# Identify Sequence as Arithmetic, Geometric or Neither

• December 3rd 2009, 11:21 AM
thebristolsound
Identify Sequence as Arithmetic, Geometric or Neither
I have to get all of them correct and for some reason I can't seem to get the right combination. How do you evaluate these?

For each the following sequences, enter "A" (without the quotation marks) if is arithmetic, "G" if it is geometric, and "N" if it is neither arithmetic, nor geometric.

http://webwork1.math.utah.edu/webwor...c843dbca81.png

http://webwork1.math.utah.edu/webwor...097122a031.png

http://webwork1.math.utah.edu/webwor...bb89717401.png

http://webwork1.math.utah.edu/webwor...1fe301e911.png

http://webwork1.math.utah.edu/webwor...f83eab8771.png

http://webwork1.math.utah.edu/webwor...3d3f048c31.png

Thank you!
• December 3rd 2009, 11:35 AM
I-Think
Arithmetic Sequences are of the form $a+kd$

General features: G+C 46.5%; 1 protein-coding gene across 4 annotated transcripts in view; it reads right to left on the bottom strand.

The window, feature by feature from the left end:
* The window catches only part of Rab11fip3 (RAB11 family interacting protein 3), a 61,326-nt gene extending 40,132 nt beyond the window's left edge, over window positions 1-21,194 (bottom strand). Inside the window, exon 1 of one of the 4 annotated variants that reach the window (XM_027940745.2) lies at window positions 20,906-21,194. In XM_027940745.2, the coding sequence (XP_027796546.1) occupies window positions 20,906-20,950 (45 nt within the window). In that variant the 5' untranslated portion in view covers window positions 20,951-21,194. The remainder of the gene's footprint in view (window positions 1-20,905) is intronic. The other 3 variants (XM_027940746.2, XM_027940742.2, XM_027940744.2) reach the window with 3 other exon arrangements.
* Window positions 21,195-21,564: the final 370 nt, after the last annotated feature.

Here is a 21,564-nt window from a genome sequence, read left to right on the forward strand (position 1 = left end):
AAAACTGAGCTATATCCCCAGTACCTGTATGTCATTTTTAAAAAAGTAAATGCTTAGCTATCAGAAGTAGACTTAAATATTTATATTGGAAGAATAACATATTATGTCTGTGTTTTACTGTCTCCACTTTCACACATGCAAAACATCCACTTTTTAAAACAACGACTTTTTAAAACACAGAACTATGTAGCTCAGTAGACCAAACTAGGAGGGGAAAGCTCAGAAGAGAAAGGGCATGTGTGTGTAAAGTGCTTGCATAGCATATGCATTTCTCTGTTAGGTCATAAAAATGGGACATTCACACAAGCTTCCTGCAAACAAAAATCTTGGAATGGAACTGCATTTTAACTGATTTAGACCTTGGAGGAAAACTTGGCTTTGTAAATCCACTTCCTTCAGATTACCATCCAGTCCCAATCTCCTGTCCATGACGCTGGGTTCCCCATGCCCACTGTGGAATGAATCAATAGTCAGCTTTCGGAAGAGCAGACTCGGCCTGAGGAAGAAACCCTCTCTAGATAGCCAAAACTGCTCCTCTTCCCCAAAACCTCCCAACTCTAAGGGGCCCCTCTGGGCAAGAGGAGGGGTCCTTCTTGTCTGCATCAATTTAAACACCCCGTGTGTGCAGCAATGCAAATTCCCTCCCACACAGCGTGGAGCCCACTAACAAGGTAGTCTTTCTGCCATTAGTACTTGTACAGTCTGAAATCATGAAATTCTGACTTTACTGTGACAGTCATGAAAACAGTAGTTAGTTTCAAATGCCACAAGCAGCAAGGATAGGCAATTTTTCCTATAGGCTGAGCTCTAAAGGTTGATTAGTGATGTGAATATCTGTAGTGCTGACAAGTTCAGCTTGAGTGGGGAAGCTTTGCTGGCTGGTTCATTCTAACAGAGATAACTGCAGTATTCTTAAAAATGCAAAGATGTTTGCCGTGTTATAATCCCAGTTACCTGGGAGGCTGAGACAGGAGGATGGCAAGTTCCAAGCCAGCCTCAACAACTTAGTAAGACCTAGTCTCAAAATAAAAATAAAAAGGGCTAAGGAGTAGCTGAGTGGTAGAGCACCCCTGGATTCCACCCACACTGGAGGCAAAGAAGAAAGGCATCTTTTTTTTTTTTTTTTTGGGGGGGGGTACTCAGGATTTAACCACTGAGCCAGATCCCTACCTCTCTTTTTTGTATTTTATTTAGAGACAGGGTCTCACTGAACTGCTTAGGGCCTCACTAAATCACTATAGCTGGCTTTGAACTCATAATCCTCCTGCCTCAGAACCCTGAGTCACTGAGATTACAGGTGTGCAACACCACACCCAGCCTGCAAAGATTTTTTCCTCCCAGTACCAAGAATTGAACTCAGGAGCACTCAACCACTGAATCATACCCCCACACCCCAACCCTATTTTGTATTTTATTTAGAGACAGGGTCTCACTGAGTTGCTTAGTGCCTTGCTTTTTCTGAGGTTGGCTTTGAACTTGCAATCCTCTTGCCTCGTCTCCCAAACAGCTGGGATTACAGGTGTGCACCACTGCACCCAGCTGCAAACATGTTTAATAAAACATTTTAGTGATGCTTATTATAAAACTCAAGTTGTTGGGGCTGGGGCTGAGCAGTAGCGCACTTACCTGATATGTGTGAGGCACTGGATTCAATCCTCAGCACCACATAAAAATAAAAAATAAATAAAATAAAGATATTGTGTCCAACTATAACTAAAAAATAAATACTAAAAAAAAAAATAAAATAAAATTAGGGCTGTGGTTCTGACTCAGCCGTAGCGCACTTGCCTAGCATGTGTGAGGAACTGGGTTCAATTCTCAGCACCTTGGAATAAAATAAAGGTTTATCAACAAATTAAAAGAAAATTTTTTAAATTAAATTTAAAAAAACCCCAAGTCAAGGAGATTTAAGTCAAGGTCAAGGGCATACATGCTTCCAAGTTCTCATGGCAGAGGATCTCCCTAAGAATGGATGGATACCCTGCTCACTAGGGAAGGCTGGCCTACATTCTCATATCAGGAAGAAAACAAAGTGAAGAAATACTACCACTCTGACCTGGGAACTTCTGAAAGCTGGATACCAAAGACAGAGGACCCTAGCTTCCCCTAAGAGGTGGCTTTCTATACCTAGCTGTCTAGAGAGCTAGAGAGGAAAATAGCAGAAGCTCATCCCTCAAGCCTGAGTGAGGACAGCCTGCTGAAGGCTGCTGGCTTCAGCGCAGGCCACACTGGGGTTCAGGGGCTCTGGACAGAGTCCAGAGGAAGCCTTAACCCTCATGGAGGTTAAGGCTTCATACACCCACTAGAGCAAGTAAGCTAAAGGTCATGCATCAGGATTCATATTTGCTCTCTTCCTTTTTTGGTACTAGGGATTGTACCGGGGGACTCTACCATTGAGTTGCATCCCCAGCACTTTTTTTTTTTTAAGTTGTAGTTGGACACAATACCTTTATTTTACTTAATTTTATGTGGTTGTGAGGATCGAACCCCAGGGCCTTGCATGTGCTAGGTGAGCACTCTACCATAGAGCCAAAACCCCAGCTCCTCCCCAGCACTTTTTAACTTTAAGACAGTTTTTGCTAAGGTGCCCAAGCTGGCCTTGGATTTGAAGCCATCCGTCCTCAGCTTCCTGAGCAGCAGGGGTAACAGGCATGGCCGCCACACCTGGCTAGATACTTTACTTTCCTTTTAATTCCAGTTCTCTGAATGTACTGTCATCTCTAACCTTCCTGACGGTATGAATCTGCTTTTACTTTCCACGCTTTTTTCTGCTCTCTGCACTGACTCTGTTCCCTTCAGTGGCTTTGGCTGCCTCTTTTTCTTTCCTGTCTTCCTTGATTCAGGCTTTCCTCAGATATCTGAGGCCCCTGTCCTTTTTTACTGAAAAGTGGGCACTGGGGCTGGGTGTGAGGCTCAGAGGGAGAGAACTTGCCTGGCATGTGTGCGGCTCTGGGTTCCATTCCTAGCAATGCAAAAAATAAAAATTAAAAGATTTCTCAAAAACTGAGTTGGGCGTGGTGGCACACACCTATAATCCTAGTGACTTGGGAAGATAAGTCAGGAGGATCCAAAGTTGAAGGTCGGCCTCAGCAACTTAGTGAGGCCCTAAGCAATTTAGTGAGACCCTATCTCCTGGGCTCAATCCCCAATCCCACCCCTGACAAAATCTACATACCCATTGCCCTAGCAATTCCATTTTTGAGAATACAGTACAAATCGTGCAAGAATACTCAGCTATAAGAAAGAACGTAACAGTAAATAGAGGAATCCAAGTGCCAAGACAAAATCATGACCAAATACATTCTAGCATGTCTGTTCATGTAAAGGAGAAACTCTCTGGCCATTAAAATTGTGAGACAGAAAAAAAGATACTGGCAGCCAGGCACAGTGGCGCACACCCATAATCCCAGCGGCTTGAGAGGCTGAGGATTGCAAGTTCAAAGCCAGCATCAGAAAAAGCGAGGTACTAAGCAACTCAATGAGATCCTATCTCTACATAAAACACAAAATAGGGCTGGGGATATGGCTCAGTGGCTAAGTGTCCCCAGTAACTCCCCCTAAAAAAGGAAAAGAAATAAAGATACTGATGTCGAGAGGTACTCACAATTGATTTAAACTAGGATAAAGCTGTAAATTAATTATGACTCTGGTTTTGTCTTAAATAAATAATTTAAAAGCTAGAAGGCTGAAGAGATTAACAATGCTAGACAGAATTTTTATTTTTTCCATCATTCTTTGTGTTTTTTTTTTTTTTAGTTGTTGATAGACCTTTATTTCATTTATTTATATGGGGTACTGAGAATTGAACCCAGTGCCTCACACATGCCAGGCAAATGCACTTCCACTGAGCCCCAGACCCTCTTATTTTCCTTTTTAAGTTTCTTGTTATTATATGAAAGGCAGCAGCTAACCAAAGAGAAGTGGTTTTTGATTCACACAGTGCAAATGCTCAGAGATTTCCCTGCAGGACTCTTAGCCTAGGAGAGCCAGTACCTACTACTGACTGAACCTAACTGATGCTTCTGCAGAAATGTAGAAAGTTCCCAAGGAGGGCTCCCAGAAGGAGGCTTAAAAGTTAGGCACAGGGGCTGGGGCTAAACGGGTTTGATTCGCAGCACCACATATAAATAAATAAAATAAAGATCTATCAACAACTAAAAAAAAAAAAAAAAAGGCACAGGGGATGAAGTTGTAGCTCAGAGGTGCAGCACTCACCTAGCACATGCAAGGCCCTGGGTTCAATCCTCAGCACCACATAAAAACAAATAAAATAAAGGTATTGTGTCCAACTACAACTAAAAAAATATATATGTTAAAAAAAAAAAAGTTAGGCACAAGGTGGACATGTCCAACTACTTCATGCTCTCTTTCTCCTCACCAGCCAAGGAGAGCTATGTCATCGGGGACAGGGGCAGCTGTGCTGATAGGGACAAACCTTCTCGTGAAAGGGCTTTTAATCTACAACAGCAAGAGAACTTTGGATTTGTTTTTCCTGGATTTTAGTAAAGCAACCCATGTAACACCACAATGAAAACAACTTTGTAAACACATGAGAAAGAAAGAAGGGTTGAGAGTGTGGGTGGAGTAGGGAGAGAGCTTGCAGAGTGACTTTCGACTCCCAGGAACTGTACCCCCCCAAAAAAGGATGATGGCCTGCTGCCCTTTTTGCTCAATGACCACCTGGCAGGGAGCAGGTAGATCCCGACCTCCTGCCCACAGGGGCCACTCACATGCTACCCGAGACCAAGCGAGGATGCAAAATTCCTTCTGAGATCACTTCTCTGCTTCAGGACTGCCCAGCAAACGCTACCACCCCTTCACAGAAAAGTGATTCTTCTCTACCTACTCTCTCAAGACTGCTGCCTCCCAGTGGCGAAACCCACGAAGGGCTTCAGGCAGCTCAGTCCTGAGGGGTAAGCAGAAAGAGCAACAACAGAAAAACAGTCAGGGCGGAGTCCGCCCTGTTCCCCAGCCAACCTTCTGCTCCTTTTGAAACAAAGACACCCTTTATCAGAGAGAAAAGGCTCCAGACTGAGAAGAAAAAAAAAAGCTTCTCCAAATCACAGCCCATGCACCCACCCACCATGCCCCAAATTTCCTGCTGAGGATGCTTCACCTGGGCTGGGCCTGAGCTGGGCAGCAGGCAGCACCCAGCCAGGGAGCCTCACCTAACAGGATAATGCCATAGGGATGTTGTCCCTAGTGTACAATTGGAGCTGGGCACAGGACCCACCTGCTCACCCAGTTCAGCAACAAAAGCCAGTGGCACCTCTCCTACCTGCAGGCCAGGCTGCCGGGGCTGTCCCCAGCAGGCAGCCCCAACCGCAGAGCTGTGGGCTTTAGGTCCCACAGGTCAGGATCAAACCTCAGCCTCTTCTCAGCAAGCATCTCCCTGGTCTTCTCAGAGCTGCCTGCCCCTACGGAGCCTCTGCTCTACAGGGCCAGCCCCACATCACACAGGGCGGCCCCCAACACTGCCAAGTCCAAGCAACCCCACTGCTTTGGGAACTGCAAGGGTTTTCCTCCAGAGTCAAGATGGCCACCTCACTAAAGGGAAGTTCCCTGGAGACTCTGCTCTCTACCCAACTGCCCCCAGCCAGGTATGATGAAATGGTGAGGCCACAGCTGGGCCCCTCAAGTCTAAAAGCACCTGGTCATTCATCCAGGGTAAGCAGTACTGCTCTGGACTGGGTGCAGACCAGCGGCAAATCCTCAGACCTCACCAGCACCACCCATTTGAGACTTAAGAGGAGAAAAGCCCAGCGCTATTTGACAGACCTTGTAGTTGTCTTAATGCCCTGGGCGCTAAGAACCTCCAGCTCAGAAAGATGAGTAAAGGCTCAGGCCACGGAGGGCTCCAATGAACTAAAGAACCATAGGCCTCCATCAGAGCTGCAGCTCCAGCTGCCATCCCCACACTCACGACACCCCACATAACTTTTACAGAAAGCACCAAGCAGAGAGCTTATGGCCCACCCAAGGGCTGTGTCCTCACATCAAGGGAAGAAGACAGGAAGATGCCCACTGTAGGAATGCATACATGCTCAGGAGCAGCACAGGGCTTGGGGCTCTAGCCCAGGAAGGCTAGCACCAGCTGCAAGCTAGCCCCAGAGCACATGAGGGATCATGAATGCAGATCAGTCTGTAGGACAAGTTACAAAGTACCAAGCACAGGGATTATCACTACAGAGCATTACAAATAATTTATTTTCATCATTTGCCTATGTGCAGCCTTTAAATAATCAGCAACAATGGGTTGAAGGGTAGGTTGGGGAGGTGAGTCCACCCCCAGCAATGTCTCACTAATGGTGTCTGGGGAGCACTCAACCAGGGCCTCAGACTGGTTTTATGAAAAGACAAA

Hence, the difference of 2 consecutive terms gives a constant
Eg. 2,5,8,11

Geometric sequences are of the form $ar^k$
Hence, the quotient of 2 consecutive terms gives a constant
Eg. 2,6,18,54

No.1
$1,\frac{1}{2},\frac{1}{3},\frac{1}{4}$
The difference of 2 consecutive terms is not constant
$1-\frac{1}{2}=\frac{1}{2},
\frac{1}{2}-\frac{1}{3}=\frac{1}{6}$

The quotient of 2 consecutive terms is not constant
$\frac{\frac{1}{2}}{\frac{1}{3}}=\frac{3}{2}$

$\frac{\frac{1}{3}}{\frac{1}{4}}=\frac{4}{3}$
Hence it is neither.

No.2
The difference of 2 consecutive terms gives a constant
Hence it is an arithmetic series.
The difference is $\frac{1}{2}$

You should try the rest on your own